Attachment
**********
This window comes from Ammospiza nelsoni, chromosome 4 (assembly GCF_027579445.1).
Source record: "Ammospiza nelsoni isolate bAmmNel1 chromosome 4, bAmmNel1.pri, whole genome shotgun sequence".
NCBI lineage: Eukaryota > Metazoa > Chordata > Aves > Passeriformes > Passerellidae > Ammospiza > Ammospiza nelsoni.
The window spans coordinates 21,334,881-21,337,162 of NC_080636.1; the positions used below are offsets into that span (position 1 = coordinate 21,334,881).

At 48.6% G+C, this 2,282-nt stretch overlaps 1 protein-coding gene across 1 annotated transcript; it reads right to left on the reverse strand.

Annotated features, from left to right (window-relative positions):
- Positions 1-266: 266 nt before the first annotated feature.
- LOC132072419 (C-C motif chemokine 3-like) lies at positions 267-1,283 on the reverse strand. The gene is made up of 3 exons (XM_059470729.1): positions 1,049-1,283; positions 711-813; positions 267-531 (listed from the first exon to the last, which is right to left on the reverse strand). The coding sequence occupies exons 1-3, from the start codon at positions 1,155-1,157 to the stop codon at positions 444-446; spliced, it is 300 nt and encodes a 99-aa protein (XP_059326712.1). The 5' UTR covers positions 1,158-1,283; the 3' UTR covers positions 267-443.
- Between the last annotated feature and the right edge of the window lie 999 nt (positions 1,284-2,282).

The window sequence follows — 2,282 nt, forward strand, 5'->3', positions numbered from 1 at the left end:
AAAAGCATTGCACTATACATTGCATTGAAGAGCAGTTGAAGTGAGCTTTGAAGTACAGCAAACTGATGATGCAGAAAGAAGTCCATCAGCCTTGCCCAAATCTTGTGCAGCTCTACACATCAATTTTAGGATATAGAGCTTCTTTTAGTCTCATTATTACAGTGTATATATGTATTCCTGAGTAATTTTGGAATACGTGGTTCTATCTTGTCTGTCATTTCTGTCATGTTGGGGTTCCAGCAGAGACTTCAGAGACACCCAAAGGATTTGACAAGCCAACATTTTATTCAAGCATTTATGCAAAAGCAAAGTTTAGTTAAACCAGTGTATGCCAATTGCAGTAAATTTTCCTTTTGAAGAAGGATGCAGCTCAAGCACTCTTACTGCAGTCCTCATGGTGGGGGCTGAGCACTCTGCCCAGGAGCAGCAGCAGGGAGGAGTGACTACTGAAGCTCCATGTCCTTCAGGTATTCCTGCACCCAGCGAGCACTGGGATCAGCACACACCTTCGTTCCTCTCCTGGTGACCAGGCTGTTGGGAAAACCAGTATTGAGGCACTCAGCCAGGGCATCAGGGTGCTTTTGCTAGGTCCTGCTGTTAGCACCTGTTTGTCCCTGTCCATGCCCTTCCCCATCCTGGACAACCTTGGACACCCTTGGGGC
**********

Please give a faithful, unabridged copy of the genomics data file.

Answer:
This window comes from Ammospiza nelsoni, chromosome 4 (assembly GCF_027579445.1).
Source record: "Ammospiza nelsoni isolate bAmmNel1 chromosome 4, bAmmNel1.pri, whole genome shotgun sequence".
NCBI lineage: Eukaryota > Metazoa > Chordata > Aves > Passeriformes > Passerellidae > Ammospiza > Ammospiza nelsoni.
The window spans coordinates 21,334,881-21,337,162 of NC_080636.1; the positions used below are offsets into that span (position 1 = coordinate 21,334,881).

At 48.6% G+C, this 2,282-nt stretch overlaps 1 protein-coding gene across 1 annotated transcript; it reads right to left on the reverse strand.

Annotated features, from left to right (window-relative positions):
- Positions 1-266: 266 nt before the first annotated feature.
- LOC132072419 (C-C motif chemokine 3-like) lies at positions 267-1,283 on the reverse strand. The gene is made up of 3 exons (XM_059470729.1): positions 1,049-1,283; positions 711-813; positions 267-531 (listed from the first exon to the last, which is right to left on the reverse strand). The coding sequence occupies exons 1-3, from the start codon at positions 1,155-1,157 to the stop codon at positions 444-446; spliced, it is 300 nt and encodes a 99-aa protein (XP_059326712.1). The 5' UTR covers positions 1,158-1,283; the 3' UTR covers positions 267-443.
- Between the last annotated feature and the right edge of the window lie 999 nt (positions 1,284-2,282).

The window sequence follows — 2,282 nt, forward strand, 5'->3', positions numbered from 1 at the left end:
AAAAGCATTGCACTATACATTGCATTGAAGAGCAGTTGAAGTGAGCTTTGAAGTACAGCAAACTGATGATGCAGAAAGAAGTCCATCAGCCTTGCCCAAATCTTGTGCAGCTCTACACATCAATTTTAGGATATAGAGCTTCTTTTAGTCTCATTATTACAGTGTATATATGTATTCCTGAGTAATTTTGGAATACGTGGTTCTATCTTGTCTGTCATTTCTGTCATGTTGGGGTTCCAGCAGAGACTTCAGAGACACCCAAAGGATTTGACAAGCCAACATTTTATTCAAGCATTTATGCAAAAGCAAAGTTTAGTTAAACCAGTGTATGCCAATTGCAGTAAATTTTCCTTTTGAAGAAGGATGCAGCTCAAGCACTCTTACTGCAGTCCTCATGGTGGGGGCTGAGCACTCTGCCCAGGAGCAGCAGCAGGGAGGAGTGACTACTGAAGCTCCATGTCCTTCAGGTATTCCTGCACCCAGCGAGCACTGGGATCAGCACACACCTTCGTTCCTCTCCTGGTGACCAGGCTGTTGGGAAAACCAGTATTGAGGCACTCAGCCAGGGCATCAGGGTGCTTTTGCTAGGTCCTGCTGTTAGCACCTGTTTGTCCCTGTCCATGCCCTTCCCCATCCTGGACAACCTTGGACACCCTTGGGGC